Knoxville (WVLT) - Another issue effecting teens today is meth.
Today, the Metropolitan Drug Commission released a study saying six-percent of teenagers are now trying meth, but experts say trying it just once can lead to a lifelong addiction.
Volunteer TV's Whitney Daniel joins us with a look at the "Madness of Meth" and one man's story of recovery.
Folks in recovery say the road from addiction can lead you to four places: Jail, institutions, death or recovery.
We spoke with a man who struggled with meth addiction for years. Now, he's made a comeback and uses his experience to warn teens that trying the drug once is one time too many.
"You feel like you've found something, and it's that first time and that first high that people chase from then on and can never seem to get," recovering meth addict Dennis Collett said.
Dennis Collett knows what it's like to be addicted.
"I couldn't even bear to look at myself in the mirror as I walked by it," Collett said.
But over 15-and-a-half years, he's made a turnaround.
"I was at such a bottom that I just wanted to die," Collett said.
Folks like Steve Wildsmith at Cornerstone of Recovery became his life support.
"It's incredibly enslaving -- that's a good word for it -- first hit and you're off to the races," Wildsmith said.
As Dennis recounts his experience as a meth user, he warns teens to steer clear.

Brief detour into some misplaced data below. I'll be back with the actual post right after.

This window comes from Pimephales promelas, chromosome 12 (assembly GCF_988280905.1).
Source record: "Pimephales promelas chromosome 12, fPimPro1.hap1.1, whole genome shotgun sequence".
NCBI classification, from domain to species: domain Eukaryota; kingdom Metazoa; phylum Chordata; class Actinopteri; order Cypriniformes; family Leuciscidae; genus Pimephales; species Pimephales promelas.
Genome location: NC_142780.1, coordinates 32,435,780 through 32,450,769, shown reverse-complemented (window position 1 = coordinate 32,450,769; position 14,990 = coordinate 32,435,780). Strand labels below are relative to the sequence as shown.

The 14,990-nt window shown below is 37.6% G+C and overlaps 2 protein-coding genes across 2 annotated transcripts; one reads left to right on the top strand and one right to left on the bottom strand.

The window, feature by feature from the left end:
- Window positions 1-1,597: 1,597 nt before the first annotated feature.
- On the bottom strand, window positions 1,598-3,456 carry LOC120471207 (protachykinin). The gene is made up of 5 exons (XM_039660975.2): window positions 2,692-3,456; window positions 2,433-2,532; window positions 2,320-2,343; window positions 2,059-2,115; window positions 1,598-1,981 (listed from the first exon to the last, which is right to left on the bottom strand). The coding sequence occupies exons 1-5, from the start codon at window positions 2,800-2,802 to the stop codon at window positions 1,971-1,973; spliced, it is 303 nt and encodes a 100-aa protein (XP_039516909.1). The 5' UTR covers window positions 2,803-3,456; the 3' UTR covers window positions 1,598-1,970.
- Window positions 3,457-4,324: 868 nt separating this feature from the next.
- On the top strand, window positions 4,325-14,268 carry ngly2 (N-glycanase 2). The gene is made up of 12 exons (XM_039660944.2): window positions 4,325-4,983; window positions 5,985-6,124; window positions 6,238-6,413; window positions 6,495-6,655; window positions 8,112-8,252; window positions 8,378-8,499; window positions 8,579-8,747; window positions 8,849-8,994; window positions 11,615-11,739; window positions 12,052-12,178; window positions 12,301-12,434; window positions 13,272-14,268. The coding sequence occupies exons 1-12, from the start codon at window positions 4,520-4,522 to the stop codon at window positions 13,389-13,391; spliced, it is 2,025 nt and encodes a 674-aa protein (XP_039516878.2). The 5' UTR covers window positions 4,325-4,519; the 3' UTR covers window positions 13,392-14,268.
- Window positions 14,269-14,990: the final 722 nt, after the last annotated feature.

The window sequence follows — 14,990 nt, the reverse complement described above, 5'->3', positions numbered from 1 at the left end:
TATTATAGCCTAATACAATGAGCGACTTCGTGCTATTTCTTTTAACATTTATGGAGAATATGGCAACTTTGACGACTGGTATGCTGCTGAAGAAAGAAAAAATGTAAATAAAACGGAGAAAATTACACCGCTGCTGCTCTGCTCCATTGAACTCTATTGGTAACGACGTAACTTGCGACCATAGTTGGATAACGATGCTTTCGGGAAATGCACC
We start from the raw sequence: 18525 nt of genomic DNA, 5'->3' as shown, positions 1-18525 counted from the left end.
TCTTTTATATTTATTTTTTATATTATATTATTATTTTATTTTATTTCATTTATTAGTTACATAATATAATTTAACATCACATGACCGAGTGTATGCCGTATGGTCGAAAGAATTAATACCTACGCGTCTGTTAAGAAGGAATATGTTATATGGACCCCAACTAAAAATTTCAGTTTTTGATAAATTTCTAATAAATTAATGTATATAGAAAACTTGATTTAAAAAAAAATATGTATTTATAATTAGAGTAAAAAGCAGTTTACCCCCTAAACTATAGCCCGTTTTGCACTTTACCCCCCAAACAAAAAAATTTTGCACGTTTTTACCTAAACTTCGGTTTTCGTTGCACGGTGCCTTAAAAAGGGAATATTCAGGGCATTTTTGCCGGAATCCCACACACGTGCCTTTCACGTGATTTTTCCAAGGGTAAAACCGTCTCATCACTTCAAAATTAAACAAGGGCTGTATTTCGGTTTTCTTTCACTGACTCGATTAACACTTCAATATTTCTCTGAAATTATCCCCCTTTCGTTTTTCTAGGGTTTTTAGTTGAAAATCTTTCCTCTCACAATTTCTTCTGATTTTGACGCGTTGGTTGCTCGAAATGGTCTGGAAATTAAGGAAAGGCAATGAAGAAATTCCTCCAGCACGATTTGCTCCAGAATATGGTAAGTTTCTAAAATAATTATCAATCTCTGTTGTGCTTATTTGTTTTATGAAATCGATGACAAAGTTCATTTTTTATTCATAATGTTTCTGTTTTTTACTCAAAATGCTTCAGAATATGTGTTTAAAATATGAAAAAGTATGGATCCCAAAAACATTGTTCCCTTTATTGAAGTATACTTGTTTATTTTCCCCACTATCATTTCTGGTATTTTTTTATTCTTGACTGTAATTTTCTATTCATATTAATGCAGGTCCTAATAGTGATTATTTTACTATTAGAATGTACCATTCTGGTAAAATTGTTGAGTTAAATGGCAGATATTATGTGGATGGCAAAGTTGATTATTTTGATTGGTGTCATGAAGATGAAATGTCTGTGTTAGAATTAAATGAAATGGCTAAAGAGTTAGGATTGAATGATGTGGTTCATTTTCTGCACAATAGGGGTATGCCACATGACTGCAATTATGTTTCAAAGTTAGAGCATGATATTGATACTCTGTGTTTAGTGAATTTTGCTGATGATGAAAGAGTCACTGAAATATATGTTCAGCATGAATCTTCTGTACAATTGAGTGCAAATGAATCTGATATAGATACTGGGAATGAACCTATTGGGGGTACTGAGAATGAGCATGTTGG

"Please avoid that peer pressure. Do the next right thing. Be different, have fun, be young, it doesn't have to involve alcohol and drugs," Collett said.
Because once you start, Dennis says it's almost impossible to stop.
"You're chasing that first high and it seems like from there it just all goes bad," Collett said.
It doesn't do much for your persona and it certainly doesn't do a body good.
"You get 'meth mouth', which is basically not just the teeth, but the gums, everything in your mouth just rotting away," Wildsmith said. "Some become convinced that there's actually insects under the skin and they'll pick and dig and scratch until they make these big abscesses on their skin."
"It effects the internal organs because, basically, you're consuming a cocktail of things you find under your kitchen sink," Wildsmith said.
It's a reality Dennis knows all too well, but he choose a remedy -- recovery. He chose life.
"Being around recovered people is like being around people that would be in Heaven, so to speak. There's a spiritual light in them that just shines," Collett said.
If you or someone you know is struggling with an addiction... Call cornerstone of recovery at 865-970-7747.